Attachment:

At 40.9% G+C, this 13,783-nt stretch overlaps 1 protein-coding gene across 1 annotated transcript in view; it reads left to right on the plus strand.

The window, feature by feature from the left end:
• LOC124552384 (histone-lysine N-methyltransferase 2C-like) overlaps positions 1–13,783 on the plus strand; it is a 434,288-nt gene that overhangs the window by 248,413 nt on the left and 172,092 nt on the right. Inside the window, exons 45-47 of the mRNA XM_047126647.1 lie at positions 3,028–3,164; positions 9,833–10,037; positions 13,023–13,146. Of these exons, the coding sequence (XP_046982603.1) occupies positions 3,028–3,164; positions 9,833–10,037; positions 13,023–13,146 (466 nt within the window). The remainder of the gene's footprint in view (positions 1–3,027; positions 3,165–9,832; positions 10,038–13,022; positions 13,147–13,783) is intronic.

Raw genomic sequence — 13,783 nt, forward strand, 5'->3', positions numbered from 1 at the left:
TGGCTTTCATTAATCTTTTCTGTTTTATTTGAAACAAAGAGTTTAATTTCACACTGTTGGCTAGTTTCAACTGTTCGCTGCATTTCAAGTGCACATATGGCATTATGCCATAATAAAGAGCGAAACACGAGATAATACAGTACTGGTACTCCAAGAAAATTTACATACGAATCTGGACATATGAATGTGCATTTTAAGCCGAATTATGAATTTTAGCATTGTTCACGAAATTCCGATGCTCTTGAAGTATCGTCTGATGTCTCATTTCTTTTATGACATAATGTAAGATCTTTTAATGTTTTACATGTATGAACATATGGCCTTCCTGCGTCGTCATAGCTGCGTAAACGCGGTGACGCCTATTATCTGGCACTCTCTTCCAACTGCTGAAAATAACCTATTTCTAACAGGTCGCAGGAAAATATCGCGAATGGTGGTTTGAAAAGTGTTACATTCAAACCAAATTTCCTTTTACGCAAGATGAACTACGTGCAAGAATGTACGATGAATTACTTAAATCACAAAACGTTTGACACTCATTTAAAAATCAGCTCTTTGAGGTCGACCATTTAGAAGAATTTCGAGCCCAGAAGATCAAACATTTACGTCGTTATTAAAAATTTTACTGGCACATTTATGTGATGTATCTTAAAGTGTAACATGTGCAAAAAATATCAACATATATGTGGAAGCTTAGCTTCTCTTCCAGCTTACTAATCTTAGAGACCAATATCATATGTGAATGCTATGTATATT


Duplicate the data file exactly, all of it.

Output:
At 40.9% G+C, this 13,783-nt stretch overlaps 1 protein-coding gene across 1 annotated transcript in view; it reads left to right on the plus strand.

The window, feature by feature from the left end:
• LOC124552384 (histone-lysine N-methyltransferase 2C-like) overlaps positions 1–13,783 on the plus strand; it is a 434,288-nt gene that overhangs the window by 248,413 nt on the left and 172,092 nt on the right. Inside the window, exons 45-47 of the mRNA XM_047126647.1 lie at positions 3,028–3,164; positions 9,833–10,037; positions 13,023–13,146. Of these exons, the coding sequence (XP_046982603.1) occupies positions 3,028–3,164; positions 9,833–10,037; positions 13,023–13,146 (466 nt within the window). The remainder of the gene's footprint in view (positions 1–3,027; positions 3,165–9,832; positions 10,038–13,022; positions 13,147–13,783) is intronic.

Raw genomic sequence — 13,783 nt, forward strand, 5'->3', positions numbered from 1 at the left:
TGGCTTTCATTAATCTTTTCTGTTTTATTTGAAACAAAGAGTTTAATTTCACACTGTTGGCTAGTTTCAACTGTTCGCTGCATTTCAAGTGCACATATGGCATTATGCCATAATAAAGAGCGAAACACGAGATAATACAGTACTGGTACTCCAAGAAAATTTACATACGAATCTGGACATATGAATGTGCATTTTAAGCCGAATTATGAATTTTAGCATTGTTCACGAAATTCCGATGCTCTTGAAGTATCGTCTGATGTCTCATTTCTTTTATGACATAATGTAAGATCTTTTAATGTTTTACATGTATGAACATATGGCCTTCCTGCGTCGTCATAGCTGCGTAAACGCGGTGACGCCTATTATCTGGCACTCTCTTCCAACTGCTGAAAATAACCTATTTCTAACAGGTCGCAGGAAAATATCGCGAATGGTGGTTTGAAAAGTGTTACATTCAAACCAAATTTCCTTTTACGCAAGATGAACTACGTGCAAGAATGTACGATGAATTACTTAAATCACAAAACGTTTGACACTCATTTAAAAATCAGCTCTTTGAGGTCGACCATTTAGAAGAATTTCGAGCCCAGAAGATCAAACATTTACGTCGTTATTAAAAATTTTACTGGCACATTTATGTGATGTATCTTAAAGTGTAACATGTGCAAAAAATATCAACATATATGTGGAAGCTTAGCTTCTCTTCCAGCTTACTAATCTTAGAGACCAATATCATATGTGAATGCTATGTATATT